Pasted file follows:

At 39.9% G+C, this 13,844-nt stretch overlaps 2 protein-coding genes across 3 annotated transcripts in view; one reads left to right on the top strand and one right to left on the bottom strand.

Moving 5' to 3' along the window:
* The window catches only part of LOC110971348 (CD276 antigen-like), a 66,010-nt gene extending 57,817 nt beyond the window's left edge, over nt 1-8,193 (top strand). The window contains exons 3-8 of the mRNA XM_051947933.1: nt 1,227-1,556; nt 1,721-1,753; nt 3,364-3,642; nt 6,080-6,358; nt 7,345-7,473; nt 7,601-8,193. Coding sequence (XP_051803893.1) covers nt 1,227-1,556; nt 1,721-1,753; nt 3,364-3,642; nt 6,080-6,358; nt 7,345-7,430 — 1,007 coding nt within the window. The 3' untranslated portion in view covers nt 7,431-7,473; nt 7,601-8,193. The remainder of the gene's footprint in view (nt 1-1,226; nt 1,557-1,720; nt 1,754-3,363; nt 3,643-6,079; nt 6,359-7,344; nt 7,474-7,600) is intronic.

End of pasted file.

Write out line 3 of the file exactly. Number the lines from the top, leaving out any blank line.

* The window catches only part of LOC110971348 (CD276 antigen-like), a 66,010-nt gene extending 57,817 nt beyond the window's left edge, over nt 1-8,193 (top strand). The window contains exons 3-8 of the mRNA XM_051947933.1: nt 1,227-1,556; nt 1,721-1,753; nt 3,364-3,642; nt 6,080-6,358; nt 7,345-7,473; nt 7,601-8,193. Coding sequence (XP_051803893.1) covers nt 1,227-1,556; nt 1,721-1,753; nt 3,364-3,642; nt 6,080-6,358; nt 7,345-7,430 — 1,007 coding nt within the window. The 3' untranslated portion in view covers nt 7,431-7,473; nt 7,601-8,193. The remainder of the gene's footprint in view (nt 1-1,226; nt 1,557-1,720; nt 1,754-3,363; nt 3,643-6,079; nt 6,359-7,344; nt 7,474-7,600) is intronic.